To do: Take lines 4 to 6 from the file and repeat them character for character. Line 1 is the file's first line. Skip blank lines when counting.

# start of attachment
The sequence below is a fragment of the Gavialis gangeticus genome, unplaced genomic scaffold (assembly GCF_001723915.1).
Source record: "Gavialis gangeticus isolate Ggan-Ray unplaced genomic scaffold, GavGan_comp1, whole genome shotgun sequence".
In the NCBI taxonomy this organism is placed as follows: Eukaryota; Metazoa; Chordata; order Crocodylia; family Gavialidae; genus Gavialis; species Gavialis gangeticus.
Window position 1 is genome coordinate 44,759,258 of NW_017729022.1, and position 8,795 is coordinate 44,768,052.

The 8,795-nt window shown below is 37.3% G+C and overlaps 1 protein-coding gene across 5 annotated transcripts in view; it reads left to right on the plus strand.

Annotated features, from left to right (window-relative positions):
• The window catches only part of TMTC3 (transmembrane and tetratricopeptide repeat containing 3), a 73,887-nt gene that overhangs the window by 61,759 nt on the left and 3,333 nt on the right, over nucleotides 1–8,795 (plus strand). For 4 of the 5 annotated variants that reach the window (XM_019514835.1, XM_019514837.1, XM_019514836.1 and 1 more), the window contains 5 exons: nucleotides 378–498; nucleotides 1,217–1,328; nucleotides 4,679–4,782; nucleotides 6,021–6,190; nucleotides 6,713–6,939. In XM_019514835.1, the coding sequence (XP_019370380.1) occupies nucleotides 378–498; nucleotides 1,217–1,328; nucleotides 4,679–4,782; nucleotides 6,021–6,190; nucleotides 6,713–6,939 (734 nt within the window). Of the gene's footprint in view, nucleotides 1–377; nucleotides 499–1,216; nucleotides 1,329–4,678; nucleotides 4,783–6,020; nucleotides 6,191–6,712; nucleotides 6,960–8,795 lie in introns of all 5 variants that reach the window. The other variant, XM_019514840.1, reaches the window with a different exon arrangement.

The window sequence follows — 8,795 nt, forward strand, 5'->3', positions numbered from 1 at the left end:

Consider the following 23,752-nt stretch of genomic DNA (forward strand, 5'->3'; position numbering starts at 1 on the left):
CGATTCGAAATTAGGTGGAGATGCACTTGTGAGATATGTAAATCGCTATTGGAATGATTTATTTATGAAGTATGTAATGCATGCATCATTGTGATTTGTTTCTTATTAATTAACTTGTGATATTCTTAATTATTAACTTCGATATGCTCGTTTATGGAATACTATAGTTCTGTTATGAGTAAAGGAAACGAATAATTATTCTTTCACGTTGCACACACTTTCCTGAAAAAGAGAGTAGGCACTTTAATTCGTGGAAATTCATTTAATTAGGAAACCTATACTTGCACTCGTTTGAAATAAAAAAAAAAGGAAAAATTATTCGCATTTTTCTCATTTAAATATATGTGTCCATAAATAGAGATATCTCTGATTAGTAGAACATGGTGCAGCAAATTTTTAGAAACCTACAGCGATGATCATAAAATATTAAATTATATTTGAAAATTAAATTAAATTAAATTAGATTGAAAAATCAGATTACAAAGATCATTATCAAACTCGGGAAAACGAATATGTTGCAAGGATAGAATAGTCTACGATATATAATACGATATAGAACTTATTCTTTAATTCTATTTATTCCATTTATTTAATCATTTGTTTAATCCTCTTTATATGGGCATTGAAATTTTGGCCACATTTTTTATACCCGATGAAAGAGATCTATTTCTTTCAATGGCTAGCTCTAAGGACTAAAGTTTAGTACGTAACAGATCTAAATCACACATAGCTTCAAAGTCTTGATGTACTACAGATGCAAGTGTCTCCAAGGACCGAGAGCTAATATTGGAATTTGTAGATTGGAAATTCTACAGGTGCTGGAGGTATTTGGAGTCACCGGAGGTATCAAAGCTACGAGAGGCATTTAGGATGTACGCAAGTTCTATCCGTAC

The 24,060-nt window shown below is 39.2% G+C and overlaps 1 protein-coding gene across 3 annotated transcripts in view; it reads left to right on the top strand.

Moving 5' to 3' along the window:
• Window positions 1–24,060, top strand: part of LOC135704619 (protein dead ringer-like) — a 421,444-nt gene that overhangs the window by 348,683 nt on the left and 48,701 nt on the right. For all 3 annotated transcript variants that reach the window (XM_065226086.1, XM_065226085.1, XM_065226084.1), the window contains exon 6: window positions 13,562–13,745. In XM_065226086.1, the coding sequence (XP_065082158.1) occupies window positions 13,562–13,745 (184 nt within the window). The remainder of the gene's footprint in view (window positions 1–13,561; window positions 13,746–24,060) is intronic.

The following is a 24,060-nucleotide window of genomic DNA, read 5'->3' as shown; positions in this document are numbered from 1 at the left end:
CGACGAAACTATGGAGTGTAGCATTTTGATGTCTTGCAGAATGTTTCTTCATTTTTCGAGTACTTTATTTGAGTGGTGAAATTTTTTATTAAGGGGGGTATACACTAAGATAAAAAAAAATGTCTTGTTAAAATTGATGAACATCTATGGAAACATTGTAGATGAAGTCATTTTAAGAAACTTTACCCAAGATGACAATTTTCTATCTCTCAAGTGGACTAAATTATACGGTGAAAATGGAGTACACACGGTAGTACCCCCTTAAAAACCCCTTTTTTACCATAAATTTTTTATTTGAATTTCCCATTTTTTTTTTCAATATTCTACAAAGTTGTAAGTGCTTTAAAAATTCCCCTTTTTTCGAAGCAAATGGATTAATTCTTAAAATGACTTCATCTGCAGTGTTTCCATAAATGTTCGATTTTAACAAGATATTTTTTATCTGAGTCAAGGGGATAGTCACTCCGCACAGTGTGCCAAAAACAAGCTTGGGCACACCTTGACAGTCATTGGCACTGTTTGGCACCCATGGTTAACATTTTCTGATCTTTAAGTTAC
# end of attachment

Window position 1 is genome coordinate 44,759,258 of NW_017729022.1, and position 8,795 is coordinate 44,768,052.

The 8,795-nt window shown below is 37.3% G+C and overlaps 1 protein-coding gene across 5 annotated transcripts in view; it reads left to right on the plus strand.

Annotated features, from left to right (window-relative positions):